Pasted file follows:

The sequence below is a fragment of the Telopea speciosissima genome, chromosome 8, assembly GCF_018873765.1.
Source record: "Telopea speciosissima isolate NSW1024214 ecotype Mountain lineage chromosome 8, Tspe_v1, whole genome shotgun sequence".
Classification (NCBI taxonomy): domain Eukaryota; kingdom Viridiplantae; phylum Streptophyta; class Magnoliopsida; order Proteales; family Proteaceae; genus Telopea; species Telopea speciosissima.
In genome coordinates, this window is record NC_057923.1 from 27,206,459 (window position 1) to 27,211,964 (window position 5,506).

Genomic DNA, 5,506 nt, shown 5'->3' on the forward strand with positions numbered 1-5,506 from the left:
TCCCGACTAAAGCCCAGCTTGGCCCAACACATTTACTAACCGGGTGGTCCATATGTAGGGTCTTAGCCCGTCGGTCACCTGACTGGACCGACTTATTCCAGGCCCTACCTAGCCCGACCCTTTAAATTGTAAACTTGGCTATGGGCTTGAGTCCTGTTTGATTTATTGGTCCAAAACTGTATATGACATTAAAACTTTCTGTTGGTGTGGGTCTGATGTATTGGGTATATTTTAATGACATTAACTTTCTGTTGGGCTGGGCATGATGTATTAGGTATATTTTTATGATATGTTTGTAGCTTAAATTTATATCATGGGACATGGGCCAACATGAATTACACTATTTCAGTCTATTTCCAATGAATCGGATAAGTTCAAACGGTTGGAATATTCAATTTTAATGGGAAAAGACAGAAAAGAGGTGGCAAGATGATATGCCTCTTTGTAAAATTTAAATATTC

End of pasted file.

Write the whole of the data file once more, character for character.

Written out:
The sequence below is a fragment of the Telopea speciosissima genome, chromosome 8, assembly GCF_018873765.1.
Source record: "Telopea speciosissima isolate NSW1024214 ecotype Mountain lineage chromosome 8, Tspe_v1, whole genome shotgun sequence".
Classification (NCBI taxonomy): domain Eukaryota; kingdom Viridiplantae; phylum Streptophyta; class Magnoliopsida; order Proteales; family Proteaceae; genus Telopea; species Telopea speciosissima.
In genome coordinates, this window is record NC_057923.1 from 27,206,459 (window position 1) to 27,211,964 (window position 5,506).

Genomic DNA, 5,506 nt, shown 5'->3' on the forward strand with positions numbered 1-5,506 from the left:
TCCCGACTAAAGCCCAGCTTGGCCCAACACATTTACTAACCGGGTGGTCCATATGTAGGGTCTTAGCCCGTCGGTCACCTGACTGGACCGACTTATTCCAGGCCCTACCTAGCCCGACCCTTTAAATTGTAAACTTGGCTATGGGCTTGAGTCCTGTTTGATTTATTGGTCCAAAACTGTATATGACATTAAAACTTTCTGTTGGTGTGGGTCTGATGTATTGGGTATATTTTAATGACATTAACTTTCTGTTGGGCTGGGCATGATGTATTAGGTATATTTTTATGATATGTTTGTAGCTTAAATTTATATCATGGGACATGGGCCAACATGAATTACACTATTTCAGTCTATTTCCAATGAATCGGATAAGTTCAAACGGTTGGAATATTCAATTTTAATGGGAAAAGACAGAAAAGAGGTGGCAAGATGATATGCCTCTTTGTAAAATTTAAATATTC